there until the Reeves house on Park Avenue was purchased about
1896. Paul was born there.
Original photographs courtesy of Elizabeth Rowan.
of my first recollections was a fire which destroyed most of the
business district, beginning on Main Street and extending around
the office where the paint was scorched.
This office building was later moved through
the town to Main Street near Park Avenue, we rushed home from
school to ride in it and wave to our friends. In 1893 an office
building, the Reeves – Leitch block, was erected on Furnace
Street and “the handsomely arranged” (Niles newspaper)
office was on the second floor until father stopped practicing
on account of his health.
He bought a steel mill in Hammond, Indiana with
Mr. R.G. Sykes who lived in Niles and owned a roofing
company. This mill was purchased soon afterwards by the Steel
Trust, which became U.S. Steel. The purchase cancelled plans for
moving the family West.
After the sale of the mill he returned to Niles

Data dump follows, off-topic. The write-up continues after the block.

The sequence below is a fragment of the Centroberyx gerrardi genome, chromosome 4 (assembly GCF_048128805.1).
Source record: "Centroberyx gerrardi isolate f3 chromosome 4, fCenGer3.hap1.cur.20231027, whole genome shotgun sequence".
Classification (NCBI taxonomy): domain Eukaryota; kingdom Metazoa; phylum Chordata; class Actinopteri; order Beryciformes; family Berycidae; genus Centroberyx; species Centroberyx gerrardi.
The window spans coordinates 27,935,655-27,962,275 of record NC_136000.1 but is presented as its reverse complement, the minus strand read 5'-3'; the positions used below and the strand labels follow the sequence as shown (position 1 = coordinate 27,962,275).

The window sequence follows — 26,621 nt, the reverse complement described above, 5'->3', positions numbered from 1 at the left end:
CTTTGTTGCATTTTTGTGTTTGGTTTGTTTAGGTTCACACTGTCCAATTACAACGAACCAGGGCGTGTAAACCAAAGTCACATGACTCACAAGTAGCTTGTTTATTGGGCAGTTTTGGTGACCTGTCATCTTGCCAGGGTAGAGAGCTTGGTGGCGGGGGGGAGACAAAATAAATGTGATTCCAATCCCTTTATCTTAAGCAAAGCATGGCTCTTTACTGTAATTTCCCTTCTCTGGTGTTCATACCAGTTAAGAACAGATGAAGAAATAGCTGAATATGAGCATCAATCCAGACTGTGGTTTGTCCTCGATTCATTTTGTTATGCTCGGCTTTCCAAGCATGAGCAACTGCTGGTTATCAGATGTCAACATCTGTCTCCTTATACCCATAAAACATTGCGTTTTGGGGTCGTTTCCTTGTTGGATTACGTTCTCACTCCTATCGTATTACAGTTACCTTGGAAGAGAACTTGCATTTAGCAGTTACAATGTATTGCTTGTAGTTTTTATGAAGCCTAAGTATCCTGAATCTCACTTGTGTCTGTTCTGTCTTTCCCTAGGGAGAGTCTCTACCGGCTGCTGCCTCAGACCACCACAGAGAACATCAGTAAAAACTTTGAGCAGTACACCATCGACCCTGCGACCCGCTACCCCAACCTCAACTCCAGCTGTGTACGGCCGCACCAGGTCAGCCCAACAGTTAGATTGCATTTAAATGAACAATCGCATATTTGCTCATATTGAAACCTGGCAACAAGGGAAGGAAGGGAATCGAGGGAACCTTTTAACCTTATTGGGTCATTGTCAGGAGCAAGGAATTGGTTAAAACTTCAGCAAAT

and became President of the First National Bank. One time I stopped
in at the bank and he allowed me to hold $50,000, as he was signing
money issued by the bank.
He was a public spirited citizen and was a early
member of the School Board. Before I was born, he went to investigate
a well on one of the school grounds. As gas was suspected, a lighted
paper was dropped down the well. After no results, he leaned over
and received the full explosion in his face and for some time
it was feared that his sight was destroyed.
In the summer when we were on vacation from school,
if he had a call to make in the country, Mineral Ridge three miles,
Ohltown five miles, Lordstown seven miles, he would call and tell
the child whose turn it was to go on a ride to come to the office.
If she was not at home, I often went, even though out of turn.
He could not sing nor carry a tune and often said the only song
he knew was the Star Spangled Banner because everyone stood up.
As we rode along the dusty roads, he would ask us to sing, perhaps
it was one way of keeping us awake on the warm, sunny afternoons.
Often after school I would stop at the office to see if he was
making any calls and go along and sit in the carriage or the sleigh.
Postcard of Punch the pony and the phaeton carriage